“We think that provided they meet accounting guidelines, trusts are appropriate in some instances for doctors”, he says.
Service trusts provide doctors with a practice structure that allows for some appropriate income distribution to family members on lower marginal tax rates. A partner who takes care of a doctor’s diary and deals with some administration in the office, for instance, can be paid a moderate salary via this structure.
This structure suits doctors with rooms and employees. The trust is also allowed a “make-up” profit of 10%, which can be distributed to family members. However, consider your motives when establishing this sort of structure, to ensure you don’t fall foul of the Australian Taxation Office.
Another type of trust that can provide tax efficiencies is an investment trust, Mr Cooke says. It can be set up so doctors don’t have to buy their assets in their own name, and can distribute income and capital to beneficiaries such as family members on a low or no income. This means less capital gains tax if the assets are sold before the doctor stops working.
“Super funds are the most tax-effective investment vehicle you can get, but the next best is an investment trust, and it’s a more flexible arrangement”, he says.
According to Mr Gerrard, an option for doctors who operate through a trust, and who have multiple income sources, is to have a beneficiary that is a company.
This company has the sole purpose of “holding” income generated from the doctor’s business (excluding personal services income earned specifically by the doctor). Because it’s a company, it would be taxed at 30% as opposed to up to 46.5% if received by the doctor personally, he says.
Other income sources could include service trust income or other income-generating services offered by the practice such as physiotherapy or specialist nurse services, according to Mr Fara.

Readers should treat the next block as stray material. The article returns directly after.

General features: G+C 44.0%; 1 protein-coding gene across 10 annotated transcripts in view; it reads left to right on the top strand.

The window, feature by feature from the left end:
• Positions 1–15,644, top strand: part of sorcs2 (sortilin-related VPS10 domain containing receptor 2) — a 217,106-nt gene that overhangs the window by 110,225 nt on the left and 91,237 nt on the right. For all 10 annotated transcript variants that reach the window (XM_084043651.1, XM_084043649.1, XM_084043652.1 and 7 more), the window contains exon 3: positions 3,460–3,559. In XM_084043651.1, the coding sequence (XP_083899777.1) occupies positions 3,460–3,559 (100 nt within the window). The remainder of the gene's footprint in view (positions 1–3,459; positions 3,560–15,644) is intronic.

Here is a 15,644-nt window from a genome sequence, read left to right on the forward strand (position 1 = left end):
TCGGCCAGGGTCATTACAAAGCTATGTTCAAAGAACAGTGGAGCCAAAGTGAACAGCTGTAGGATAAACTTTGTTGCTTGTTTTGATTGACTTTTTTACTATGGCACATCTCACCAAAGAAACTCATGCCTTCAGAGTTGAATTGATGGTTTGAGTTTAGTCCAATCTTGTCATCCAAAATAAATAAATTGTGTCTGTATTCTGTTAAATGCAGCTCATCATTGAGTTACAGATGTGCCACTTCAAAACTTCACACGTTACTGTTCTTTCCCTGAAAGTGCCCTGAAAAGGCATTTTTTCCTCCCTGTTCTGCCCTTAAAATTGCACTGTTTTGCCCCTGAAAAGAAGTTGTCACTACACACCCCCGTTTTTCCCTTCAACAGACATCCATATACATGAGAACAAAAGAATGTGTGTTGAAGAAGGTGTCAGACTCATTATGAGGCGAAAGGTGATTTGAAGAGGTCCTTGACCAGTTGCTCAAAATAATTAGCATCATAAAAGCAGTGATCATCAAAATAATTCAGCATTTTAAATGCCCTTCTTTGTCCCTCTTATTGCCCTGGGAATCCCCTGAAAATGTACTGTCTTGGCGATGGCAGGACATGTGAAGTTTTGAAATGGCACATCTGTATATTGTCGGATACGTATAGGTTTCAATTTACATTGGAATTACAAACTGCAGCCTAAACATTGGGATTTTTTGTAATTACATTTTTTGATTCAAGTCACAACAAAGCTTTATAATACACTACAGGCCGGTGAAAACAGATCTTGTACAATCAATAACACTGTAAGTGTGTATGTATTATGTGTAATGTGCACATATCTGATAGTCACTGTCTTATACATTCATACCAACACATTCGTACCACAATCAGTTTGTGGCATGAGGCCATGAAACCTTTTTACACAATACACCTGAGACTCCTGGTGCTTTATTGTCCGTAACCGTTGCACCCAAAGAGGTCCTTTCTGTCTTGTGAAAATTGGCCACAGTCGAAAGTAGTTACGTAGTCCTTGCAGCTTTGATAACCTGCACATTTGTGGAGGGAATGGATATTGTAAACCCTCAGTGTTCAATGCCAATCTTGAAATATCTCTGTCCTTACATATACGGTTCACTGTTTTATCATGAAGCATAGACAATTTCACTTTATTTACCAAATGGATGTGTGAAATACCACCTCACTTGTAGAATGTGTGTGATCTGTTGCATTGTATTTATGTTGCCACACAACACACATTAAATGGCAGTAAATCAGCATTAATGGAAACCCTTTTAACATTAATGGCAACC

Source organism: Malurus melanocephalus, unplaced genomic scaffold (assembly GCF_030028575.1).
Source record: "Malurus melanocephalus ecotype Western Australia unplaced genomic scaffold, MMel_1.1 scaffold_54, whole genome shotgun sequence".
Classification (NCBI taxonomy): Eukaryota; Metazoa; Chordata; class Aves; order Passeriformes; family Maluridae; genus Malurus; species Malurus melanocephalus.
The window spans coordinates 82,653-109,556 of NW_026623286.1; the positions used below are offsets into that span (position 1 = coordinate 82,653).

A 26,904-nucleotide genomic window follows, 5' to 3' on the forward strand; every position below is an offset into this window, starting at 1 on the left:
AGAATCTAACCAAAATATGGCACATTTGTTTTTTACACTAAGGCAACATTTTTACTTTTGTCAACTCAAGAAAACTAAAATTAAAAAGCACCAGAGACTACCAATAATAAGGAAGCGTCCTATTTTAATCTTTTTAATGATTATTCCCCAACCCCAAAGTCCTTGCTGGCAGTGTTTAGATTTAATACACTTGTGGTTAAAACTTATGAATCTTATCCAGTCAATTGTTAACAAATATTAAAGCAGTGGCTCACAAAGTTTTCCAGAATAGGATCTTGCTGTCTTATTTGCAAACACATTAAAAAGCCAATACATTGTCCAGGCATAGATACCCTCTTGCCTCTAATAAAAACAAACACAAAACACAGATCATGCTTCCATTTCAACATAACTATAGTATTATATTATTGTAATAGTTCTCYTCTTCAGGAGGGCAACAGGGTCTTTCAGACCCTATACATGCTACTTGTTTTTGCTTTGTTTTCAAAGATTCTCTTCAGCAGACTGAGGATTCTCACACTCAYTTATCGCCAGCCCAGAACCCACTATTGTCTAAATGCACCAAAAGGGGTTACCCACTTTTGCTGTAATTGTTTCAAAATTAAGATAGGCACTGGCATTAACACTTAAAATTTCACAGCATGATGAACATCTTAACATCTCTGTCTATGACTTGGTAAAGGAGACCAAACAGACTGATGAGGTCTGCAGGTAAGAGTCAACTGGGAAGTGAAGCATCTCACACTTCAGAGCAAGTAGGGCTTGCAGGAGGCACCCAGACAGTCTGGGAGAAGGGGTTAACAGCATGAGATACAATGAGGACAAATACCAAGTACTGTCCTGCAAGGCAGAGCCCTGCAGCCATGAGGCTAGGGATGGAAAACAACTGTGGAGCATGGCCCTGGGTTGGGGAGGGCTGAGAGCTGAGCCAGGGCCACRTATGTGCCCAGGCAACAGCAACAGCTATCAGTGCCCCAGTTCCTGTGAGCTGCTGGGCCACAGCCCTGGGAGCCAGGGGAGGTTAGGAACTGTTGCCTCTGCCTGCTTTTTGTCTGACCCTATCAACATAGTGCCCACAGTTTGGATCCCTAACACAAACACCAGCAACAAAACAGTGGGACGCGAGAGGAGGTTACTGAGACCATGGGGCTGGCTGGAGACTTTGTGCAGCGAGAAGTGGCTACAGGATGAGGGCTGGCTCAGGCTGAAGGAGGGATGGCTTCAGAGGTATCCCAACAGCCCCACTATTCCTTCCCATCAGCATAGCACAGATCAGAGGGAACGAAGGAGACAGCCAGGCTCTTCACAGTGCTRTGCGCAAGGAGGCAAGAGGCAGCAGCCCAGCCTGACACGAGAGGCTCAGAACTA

“Practices are moving away from traditional models, and income from complementary services within the surgery should be tracked separately to make sure they’re treated correctly for tax purposes”, Mr Fara says.
Because of doctors’ large tax obligations, they are prone to seek out investments that offer short-term tax advantage at the expense of their long-term investment interests, tax experts say.
However, Mr Cooke says the GFC (global financial crisis) has curtailed this urge, and brought people back to focusing on good, long-term assets.
Although negative gearing makes sense in terms of tax effectiveness (and the higher your marginal tax rate, the more benefit you can reap from it), you do need capital growth to make it pay off.
“Since the GFC, we haven’t seen that capital growth so negative gearing into property and shares hasn’t really worked the way it has in the past and lots [of people] have lost confidence in it”, he says.
“It does also have an upfront cash-flow impact so you have to be more careful about selecting an asset before you move into negative gearing.”
Highland Financial’s Chris Wren says investors are nervous about the markets because of the uncertainties in Europe.
“Investors tend to move away from the share market and property market, generally speaking, in volatile times”, he notes.
He says in this climate, the investment focus should be on more conservative, income-generating assets, such as term deposits and fixed-interest options.